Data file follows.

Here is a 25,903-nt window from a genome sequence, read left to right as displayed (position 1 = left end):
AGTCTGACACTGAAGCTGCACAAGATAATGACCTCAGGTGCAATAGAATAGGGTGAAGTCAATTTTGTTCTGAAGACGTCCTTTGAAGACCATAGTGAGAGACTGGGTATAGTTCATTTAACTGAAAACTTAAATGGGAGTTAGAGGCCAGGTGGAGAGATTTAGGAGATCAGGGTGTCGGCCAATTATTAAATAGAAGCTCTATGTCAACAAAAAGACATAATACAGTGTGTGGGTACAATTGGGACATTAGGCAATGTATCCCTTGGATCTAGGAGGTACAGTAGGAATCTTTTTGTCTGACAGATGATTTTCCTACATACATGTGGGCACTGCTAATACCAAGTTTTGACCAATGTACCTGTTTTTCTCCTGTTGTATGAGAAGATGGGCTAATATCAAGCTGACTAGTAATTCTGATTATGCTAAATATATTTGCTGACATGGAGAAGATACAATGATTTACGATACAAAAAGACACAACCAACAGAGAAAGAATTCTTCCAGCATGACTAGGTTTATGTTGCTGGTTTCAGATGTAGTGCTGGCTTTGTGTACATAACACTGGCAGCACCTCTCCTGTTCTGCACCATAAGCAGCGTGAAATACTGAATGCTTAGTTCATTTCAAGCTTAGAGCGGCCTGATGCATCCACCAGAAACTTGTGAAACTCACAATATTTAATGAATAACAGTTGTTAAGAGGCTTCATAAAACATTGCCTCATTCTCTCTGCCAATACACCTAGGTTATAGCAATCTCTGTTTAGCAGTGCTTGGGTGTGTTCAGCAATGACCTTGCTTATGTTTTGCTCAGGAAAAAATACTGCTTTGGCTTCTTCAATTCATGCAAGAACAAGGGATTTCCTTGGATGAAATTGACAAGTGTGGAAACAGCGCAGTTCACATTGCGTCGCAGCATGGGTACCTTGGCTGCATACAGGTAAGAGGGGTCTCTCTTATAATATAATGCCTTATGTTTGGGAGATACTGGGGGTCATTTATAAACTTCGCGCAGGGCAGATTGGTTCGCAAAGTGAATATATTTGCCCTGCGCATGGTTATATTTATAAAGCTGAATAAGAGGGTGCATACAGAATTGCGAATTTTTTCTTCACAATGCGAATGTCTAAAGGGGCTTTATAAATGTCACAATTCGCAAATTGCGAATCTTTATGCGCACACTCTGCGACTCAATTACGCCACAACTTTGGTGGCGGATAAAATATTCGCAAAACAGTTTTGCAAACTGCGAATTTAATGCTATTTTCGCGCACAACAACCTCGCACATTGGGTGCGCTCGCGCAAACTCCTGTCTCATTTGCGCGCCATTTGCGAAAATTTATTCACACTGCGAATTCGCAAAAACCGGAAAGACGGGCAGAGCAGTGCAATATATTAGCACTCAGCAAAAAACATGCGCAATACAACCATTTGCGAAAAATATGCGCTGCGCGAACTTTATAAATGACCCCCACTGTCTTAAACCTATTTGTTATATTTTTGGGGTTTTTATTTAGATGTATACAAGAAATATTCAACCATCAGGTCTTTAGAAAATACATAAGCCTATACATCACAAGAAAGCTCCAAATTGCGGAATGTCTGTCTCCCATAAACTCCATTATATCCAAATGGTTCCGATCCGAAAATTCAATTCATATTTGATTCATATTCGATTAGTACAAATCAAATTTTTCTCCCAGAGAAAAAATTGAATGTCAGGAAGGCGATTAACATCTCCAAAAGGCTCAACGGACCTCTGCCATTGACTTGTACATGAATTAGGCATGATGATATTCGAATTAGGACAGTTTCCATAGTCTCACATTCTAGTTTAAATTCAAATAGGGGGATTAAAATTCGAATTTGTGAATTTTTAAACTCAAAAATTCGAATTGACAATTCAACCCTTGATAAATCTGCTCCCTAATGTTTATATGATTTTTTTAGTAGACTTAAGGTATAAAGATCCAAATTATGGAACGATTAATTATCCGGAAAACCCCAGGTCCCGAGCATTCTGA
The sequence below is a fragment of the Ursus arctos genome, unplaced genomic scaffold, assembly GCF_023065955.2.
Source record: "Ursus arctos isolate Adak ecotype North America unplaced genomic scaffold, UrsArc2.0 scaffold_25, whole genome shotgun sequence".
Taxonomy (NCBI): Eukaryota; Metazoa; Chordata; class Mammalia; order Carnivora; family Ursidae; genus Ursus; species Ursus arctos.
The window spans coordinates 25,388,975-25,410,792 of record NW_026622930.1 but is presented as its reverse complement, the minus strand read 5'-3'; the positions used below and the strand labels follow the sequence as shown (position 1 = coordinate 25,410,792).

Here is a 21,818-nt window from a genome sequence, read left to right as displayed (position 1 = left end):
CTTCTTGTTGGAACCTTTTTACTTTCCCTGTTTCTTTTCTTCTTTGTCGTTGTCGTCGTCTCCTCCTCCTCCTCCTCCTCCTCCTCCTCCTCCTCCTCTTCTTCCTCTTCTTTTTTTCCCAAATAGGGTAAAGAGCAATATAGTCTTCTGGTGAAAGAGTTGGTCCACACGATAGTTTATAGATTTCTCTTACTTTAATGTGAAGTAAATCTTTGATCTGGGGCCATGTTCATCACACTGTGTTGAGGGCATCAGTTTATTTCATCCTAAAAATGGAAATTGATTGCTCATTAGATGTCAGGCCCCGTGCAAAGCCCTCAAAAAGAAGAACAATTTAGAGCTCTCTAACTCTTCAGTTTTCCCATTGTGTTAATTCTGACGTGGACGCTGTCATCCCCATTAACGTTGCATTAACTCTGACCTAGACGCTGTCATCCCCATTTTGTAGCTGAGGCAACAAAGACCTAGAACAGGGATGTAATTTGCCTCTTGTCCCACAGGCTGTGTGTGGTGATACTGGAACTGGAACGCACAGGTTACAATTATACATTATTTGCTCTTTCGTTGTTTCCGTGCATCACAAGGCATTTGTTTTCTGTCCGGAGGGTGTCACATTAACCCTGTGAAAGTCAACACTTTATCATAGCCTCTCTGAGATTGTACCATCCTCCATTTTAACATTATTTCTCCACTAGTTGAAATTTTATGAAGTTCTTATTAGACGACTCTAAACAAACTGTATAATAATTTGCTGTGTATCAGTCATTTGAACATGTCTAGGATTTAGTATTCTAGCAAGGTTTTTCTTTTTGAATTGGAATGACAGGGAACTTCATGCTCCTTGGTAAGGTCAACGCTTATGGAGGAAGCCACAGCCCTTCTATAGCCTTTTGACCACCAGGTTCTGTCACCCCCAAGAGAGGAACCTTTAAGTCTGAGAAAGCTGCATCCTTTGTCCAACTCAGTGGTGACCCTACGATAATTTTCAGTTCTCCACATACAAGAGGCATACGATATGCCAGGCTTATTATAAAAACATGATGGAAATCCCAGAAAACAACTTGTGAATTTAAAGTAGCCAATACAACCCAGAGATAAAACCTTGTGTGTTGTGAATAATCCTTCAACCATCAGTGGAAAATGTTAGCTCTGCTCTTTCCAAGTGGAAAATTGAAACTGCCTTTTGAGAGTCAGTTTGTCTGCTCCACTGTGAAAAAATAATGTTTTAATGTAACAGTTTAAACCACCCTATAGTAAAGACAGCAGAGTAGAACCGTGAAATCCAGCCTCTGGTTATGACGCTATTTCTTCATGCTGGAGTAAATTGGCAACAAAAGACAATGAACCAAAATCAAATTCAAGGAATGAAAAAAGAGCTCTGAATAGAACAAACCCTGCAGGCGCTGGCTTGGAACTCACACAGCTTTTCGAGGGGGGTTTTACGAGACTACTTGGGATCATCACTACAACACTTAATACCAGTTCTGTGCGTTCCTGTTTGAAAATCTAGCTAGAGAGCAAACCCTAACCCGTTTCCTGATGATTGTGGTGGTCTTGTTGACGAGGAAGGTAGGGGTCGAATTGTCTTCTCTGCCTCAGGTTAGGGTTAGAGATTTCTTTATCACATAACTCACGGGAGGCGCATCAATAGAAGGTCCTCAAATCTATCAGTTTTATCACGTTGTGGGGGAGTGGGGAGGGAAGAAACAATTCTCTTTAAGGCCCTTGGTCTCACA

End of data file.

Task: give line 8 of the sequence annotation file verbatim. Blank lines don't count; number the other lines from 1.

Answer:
CTTCTTGTTGGAACCTTTTTACTTTCCCTGTTTCTTTTCTTCTTTGTCGTTGTCGTCGTCTCCTCCTCCTCCTCCTCCTCCTCCTCCTCCTCCTCCTCTTCTTCCTCTTCTTTTTTTCCCAAATAGGGTAAAGAGCAATATAGTCTTCTGGTGAAAGAGTTGGTCCACACGATAGTTTATAGATTTCTCTTACTTTAATGTGAAGTAAATCTTTGATCTGGGGCCATGTTCATCACACTGTGTTGAGGGCATCAGTTTATTTCATCCTAAAAATGGAAATTGATTGCTCATTAGATGTCAGGCCCCGTGCAAAGCCCTCAAAAAGAAGAACAATTTAGAGCTCTCTAACTCTTCAGTTTTCCCATTGTGTTAATTCTGACGTGGACGCTGTCATCCCCATTAACGTTGCATTAACTCTGACCTAGACGCTGTCATCCCCATTTTGTAGCTGAGGCAACAAAGACCTAGAACAGGGATGTAATTTGCCTCTTGTCCCACAGGCTGTGTGTGGTGATACTGGAACTGGAACGCACAGGTTACAATTATACATTATTTGCTCTTTCGTTGTTTCCGTGCATCACAAGGCATTTGTTTTCTGTCCGGAGGGTGTCACATTAACCCTGTGAAAGTCAACACTTTATCATAGCCTCTCTGAGATTGTACCATCCTCCATTTTAACATTATTTCTCCACTAGTTGAAATTTTATGAAGTTCTTATTAGACGACTCTAAACAAACTGTATAATAATTTGCTGTGTATCAGTCATTTGAACATGTCTAGGATTTAGTATTCTAGCAAGGTTTTTCTTTTTGAATTGGAATGACAGGGAACTTCATGCTCCTTGGTAAGGTCAACGCTTATGGAGGAAGCCACAGCCCTTCTATAGCCTTTTGACCACCAGGTTCTGTCACCCCCAAGAGAGGAACCTTTAAGTCTGAGAAAGCTGCATCCTTTGTCCAACTCAGTGGTGACCCTACGATAATTTTCAGTTCTCCACATACAAGAGGCATACGATATGCCAGGCTTATTATAAAAACATGATGGAAATCCCAGAAAACAACTTGTGAATTTAAAGTAGCCAATACAACCCAGAGATAAAACCTTGTGTGTTGTGAATAATCCTTCAACCATCAGTGGAAAATGTTAGCTCTGCTCTTTCCAAGTGGAAAATTGAAACTGCCTTTTGAGAGTCAGTTTGTCTGCTCCACTGTGAAAAAATAATGTTTTAATGTAACAGTTTAAACCACCCTATAGTAAAGACAGCAGAGTAGAACCGTGAAATCCAGCCTCTGGTTATGACGCTATTTCTTCATGCTGGAGTAAATTGGCAACAAAAGACAATGAACCAAAATCAAATTCAAGGAATGAAAAAAGAGCTCTGAATAGAACAAACCCTGCAGGCGCTGGCTTGGAACTCACACAGCTTTTCGAGGGGGGTTTTACGAGACTACTTGGGATCATCACTACAACACTTAATACCAGTTCTGTGCGTTCCTGTTTGAAAATCTAGCTAGAGAGCAAACCCTAACCCGTTTCCTGATGATTGTGGTGGTCTTGTTGACGAGGAAGGTAGGGGTCGAATTGTCTTCTCTGCCTCAGGTTAGGGTTAGAGATTTCTTTATCACATAACTCACGGGAGGCGCATCAATAGAAGGTCCTCAAATCTATCAGTTTTATCACGTTGTGGGGGAGTGGGGAGGGAAGAAACAATTCTCTTTAAGGCCCTTGGTCTCACA